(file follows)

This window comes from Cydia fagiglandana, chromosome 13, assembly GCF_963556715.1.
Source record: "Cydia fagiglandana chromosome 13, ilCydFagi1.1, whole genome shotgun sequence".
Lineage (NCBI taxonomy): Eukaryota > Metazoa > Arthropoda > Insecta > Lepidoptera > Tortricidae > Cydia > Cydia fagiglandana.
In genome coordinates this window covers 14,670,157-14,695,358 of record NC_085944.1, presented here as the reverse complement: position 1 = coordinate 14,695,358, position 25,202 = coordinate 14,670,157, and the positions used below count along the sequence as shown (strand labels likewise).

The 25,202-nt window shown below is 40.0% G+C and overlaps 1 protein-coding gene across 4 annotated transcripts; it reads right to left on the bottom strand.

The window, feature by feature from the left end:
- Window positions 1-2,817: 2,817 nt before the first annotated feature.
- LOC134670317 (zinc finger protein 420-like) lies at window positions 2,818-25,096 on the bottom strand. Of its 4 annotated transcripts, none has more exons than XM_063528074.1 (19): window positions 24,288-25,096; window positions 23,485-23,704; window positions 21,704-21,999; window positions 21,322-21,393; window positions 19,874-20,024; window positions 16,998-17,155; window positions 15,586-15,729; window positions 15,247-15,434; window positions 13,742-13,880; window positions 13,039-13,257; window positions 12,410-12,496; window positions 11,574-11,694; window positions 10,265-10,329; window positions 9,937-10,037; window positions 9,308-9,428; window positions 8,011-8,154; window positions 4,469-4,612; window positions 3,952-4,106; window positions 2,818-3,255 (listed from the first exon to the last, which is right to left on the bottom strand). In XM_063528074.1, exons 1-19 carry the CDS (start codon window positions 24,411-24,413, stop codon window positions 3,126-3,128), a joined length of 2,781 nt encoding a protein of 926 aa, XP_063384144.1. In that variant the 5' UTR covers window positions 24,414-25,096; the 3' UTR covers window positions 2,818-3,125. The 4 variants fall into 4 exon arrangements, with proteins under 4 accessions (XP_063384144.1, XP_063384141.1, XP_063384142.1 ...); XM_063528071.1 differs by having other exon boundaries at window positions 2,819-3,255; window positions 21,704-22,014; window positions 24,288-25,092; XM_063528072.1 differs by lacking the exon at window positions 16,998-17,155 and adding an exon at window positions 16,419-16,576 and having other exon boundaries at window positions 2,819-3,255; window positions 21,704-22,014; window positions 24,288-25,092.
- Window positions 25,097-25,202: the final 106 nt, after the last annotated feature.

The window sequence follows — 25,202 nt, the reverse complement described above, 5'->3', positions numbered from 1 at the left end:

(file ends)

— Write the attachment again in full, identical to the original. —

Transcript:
This window comes from Cydia fagiglandana, chromosome 13, assembly GCF_963556715.1.
Source record: "Cydia fagiglandana chromosome 13, ilCydFagi1.1, whole genome shotgun sequence".
Lineage (NCBI taxonomy): Eukaryota > Metazoa > Arthropoda > Insecta > Lepidoptera > Tortricidae > Cydia > Cydia fagiglandana.
In genome coordinates this window covers 14,670,157-14,695,358 of record NC_085944.1, presented here as the reverse complement: position 1 = coordinate 14,695,358, position 25,202 = coordinate 14,670,157, and the positions used below count along the sequence as shown (strand labels likewise).

The 25,202-nt window shown below is 40.0% G+C and overlaps 1 protein-coding gene across 4 annotated transcripts; it reads right to left on the bottom strand.

The window, feature by feature from the left end:
- Window positions 1-2,817: 2,817 nt before the first annotated feature.
- LOC134670317 (zinc finger protein 420-like) lies at window positions 2,818-25,096 on the bottom strand. Of its 4 annotated transcripts, none has more exons than XM_063528074.1 (19): window positions 24,288-25,096; window positions 23,485-23,704; window positions 21,704-21,999; window positions 21,322-21,393; window positions 19,874-20,024; window positions 16,998-17,155; window positions 15,586-15,729; window positions 15,247-15,434; window positions 13,742-13,880; window positions 13,039-13,257; window positions 12,410-12,496; window positions 11,574-11,694; window positions 10,265-10,329; window positions 9,937-10,037; window positions 9,308-9,428; window positions 8,011-8,154; window positions 4,469-4,612; window positions 3,952-4,106; window positions 2,818-3,255 (listed from the first exon to the last, which is right to left on the bottom strand). In XM_063528074.1, exons 1-19 carry the CDS (start codon window positions 24,411-24,413, stop codon window positions 3,126-3,128), a joined length of 2,781 nt encoding a protein of 926 aa, XP_063384144.1. In that variant the 5' UTR covers window positions 24,414-25,096; the 3' UTR covers window positions 2,818-3,125. The 4 variants fall into 4 exon arrangements, with proteins under 4 accessions (XP_063384144.1, XP_063384141.1, XP_063384142.1 ...); XM_063528071.1 differs by having other exon boundaries at window positions 2,819-3,255; window positions 21,704-22,014; window positions 24,288-25,092; XM_063528072.1 differs by lacking the exon at window positions 16,998-17,155 and adding an exon at window positions 16,419-16,576 and having other exon boundaries at window positions 2,819-3,255; window positions 21,704-22,014; window positions 24,288-25,092.
- Window positions 25,097-25,202: the final 106 nt, after the last annotated feature.

The window sequence follows — 25,202 nt, the reverse complement described above, 5'->3', positions numbered from 1 at the left end: